39. ^ Lyra 1977, Vol 2, p. 53.
  40. ^ Carvalho 2007, p. 97.
  41. ^ Lyra 1977, Vol 2, p. 51.
  42. ^ Carvalho 2007, p. 93.
  43. ^ Lyra 1977, Vol 2, p. 47.
  44. ^ Olivieri 1999, p. 38.
  45. ^ a b Carvalho 2007, p. 79.
  46. ^ Schwarcz 1998, p. 326.
  47. ^ a b Lyra 1977, Vol 2, p. 104.
  48. ^ Carvalho 2007, p. 77.
  49. ^ Barman 1999, p. 116.
  50. ^ Besouchet 1993, p. 59.
  51. ^ a b Barman 1999, p. 117.
  52. ^ Carvalho 2007, p. 223.
  53. ^ Lyra 1977, Vol 2, p. 99.
  54. ^ Barman 1999, p. 542.
  55. ^ Carvalho 2007, p. 227.
  56. ^ Carvalho 2007, p. 226.
  57. ^ Olivieri 1999, p. 7.
  58. ^ Schwarcz 1998, p. 428.
  59. ^ Besouchet 1993, p. 401.
  60. ^ Lyra 1977, Vol 2, p. 103.
  61. ^ Vasquez 2003, p. 77.
  62. ^ Schwarcz 1998, p. 345.
  63. ^ Carvalho 2007, p. 230.
  64. ^ Calmon 1975, p. 1389.
  65. ^ Lyra 1977, Vol 2, p. 258.
  66. ^ a b Carvalho 2007, p. 172.
  67. ^ Lyra 1977, Vol 2, p. 194.
  68. ^ Calmon 1975, p. 1787.
  69. ^ Lyra 1977, Vol 2, p. 94.
  70. ^ Barman 1999, p. 280.
  71. ^ Lyra 1977, Vol 2, p. 255.
  72. ^ Lyra 1977, Vol 2, p. 185.
  73. ^ Lyra 1977, Vol 3, p. 49.
  74. ^ Lyra 1977, Vol 2, p. 193.
  75. ^ Lyra 1977, Vol 2, p. 238.
  76. ^ Lyra 1977, Vol 3, p. 57.
  77. ^ Lyra 1977, Vol 2, p. 236.
  78. ^ Lyra 1977, Vol 2, p. 195.
  79. ^ Lyra 1977, Vol 2, p. 196.
  80. ^ Lyra 1977, Vol 2, p. 187.
  81. ^ Lyra 1977, Vol 2, p. 179.
  82. ^ Lyra 1977, Vol 2, p. 200.
  83. ^ Lyra 1977, Vol 2, p. 201.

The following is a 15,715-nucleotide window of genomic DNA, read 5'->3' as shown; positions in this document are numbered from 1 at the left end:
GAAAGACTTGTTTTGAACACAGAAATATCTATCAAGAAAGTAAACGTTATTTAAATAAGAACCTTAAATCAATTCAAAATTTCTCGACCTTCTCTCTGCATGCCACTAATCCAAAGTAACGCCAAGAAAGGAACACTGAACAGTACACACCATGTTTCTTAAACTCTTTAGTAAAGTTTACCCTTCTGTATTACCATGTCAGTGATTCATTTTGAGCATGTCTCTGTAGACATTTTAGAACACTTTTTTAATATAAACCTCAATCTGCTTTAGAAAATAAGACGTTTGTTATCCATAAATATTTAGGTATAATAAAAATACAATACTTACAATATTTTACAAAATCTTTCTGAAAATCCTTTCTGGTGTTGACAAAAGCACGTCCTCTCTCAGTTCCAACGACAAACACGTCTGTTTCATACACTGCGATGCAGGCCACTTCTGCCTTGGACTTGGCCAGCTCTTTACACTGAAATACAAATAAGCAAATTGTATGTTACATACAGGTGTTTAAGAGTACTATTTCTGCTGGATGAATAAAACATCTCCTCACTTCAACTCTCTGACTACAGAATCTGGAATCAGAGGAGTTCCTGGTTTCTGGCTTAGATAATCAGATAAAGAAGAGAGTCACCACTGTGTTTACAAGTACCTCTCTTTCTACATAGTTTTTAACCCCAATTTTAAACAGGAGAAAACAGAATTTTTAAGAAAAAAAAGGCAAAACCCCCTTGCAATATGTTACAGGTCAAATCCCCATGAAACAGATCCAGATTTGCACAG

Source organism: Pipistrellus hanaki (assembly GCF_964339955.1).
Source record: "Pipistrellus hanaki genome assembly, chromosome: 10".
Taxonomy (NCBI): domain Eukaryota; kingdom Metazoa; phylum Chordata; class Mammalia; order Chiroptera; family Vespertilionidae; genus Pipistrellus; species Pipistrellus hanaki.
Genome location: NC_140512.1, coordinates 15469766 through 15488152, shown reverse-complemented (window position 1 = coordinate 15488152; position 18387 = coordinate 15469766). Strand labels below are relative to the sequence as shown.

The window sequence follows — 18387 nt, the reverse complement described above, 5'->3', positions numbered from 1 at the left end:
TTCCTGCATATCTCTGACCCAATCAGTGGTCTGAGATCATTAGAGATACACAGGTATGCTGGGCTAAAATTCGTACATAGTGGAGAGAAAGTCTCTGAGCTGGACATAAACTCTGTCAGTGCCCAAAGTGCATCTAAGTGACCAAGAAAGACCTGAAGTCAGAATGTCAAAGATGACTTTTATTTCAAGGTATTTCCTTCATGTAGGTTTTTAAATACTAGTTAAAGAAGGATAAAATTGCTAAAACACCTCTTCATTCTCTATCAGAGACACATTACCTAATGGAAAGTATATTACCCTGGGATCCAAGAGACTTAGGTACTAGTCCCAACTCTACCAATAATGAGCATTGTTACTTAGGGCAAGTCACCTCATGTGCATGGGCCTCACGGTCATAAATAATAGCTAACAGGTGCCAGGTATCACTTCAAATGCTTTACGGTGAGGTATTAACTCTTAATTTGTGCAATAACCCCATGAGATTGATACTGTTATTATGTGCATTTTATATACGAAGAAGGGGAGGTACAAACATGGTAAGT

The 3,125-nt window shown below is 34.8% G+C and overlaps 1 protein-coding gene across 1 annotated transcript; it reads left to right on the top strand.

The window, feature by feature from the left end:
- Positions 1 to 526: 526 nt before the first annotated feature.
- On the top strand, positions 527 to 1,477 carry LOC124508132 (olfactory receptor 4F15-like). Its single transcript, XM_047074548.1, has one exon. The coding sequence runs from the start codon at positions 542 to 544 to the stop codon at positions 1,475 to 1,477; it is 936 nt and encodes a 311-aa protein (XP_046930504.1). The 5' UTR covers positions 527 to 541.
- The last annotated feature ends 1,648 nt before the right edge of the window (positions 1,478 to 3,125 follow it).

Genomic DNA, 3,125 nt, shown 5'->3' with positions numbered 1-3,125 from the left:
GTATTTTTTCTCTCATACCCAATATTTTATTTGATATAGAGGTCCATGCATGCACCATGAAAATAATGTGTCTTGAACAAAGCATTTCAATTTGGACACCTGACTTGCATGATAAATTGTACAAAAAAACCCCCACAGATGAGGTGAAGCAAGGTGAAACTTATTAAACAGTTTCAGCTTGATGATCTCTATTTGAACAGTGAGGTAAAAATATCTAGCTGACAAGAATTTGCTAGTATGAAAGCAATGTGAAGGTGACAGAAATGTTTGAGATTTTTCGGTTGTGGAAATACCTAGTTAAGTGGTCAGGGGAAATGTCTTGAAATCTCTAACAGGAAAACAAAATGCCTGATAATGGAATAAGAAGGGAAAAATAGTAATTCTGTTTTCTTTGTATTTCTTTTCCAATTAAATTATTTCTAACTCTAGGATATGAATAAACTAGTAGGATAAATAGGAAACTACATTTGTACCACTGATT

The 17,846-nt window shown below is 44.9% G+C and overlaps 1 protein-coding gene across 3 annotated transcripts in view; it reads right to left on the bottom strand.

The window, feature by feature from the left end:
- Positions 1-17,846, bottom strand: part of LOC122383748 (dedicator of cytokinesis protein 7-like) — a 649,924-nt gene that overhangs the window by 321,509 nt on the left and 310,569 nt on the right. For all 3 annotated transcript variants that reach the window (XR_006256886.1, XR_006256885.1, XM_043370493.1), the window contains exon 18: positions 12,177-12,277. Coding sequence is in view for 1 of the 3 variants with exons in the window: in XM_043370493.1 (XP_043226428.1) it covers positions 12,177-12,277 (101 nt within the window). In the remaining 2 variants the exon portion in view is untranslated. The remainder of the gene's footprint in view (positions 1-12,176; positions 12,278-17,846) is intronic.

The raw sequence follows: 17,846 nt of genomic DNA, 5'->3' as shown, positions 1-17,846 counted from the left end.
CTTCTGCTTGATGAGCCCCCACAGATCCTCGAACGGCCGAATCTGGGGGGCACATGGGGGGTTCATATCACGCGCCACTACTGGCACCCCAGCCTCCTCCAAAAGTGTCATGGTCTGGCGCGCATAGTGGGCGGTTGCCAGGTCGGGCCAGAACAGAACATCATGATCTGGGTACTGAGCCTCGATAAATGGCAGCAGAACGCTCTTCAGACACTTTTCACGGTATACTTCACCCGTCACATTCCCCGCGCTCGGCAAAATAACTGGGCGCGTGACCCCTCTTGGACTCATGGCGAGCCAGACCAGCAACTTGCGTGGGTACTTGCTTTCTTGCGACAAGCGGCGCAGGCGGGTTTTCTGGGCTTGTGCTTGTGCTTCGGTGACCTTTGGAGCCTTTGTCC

84. ^ a b Barman 1999, p. 118.
  85. ^ a b Barman 1999, p. 119.
  86. ^ Lyra 1977, Vol 2, pp. 94–95.
  87. ^ a b Schwarcz 1998, p. 126.
  88. ^ Schwarcz 1998, p. 152.
  89. ^ Schwarcz 1998, pp. 150–151.
  90. ^ Schwarcz 1998, p. 144.
  91. ^ Carvalho 2007, p. 99.
  92. ^ Carvalho 2007, pp. 226–228.
  93. ^ Lyra 1977, Vol 2, p. 182.
  94. ^ Lyra 1977, Vol 1, pp. 200–207.
  95. ^ Carvalho 2007, pp. 138–141.
  96. ^ Barman 1999, p. 188.
  97. ^ Lyra 1977, Vol 1, p. 200.
  98. ^ Barman 1999, p. 192.
  99. ^ Besouchet 1993, p. 515.
  100. ^ Carvalho 2007, p. 84.
  101. ^ Besouchet 1993, p. 508.
  102. ^ a b Olivieri 1999, p. 27.
  103. ^ Barman 1999, p. 180.
  104. ^ a b Carvalho 2007, p. 94.
  105. ^ a b Barman 1999, p. 184.
  106. ^ Barman 1999, p. 252.
  107. ^ Barman 1999, p. 181.
  108. ^ Barman 1999, p. 182.
  109. ^ a b Calmon 1975, p. 678.
  110. ^ Lyra 1977, Vol 1, p. 207.
  111. ^ Carvalho 2007, pp. 103–145.
  112. ^ Lyra 1977, Vol 1, p. 208.
  113. ^ Calmon 1975, pp. 678–681.
  114. ^ Carvalho 2007, p. 104.
  115. ^ Calmon 1975, p. 680.
  116. ^ Doratioto 2002, p. 98.
  117. ^ Doratioto 2002, p. 203.
  118. ^ Calmon 1975, p. 684.
  119. ^ Carvalho 2007, pp. 104–105.
  120. ^ Barman 1999, p. 191.
  121. ^ Olivieri 1999, p. 28.
  122. ^ Lyra 1977, Vol 1, p. 209.
  123. ^ Calmon 1975, p. 685.
  124. ^ Lyra 1977, Vol 1, p. 210.
  125. ^ a b Carvalho 2007, p. 105.
  126. ^ Calmon 1975, p. 691.
  127. ^ Lyra 1977, Vol 1, p. 211.

Bibliography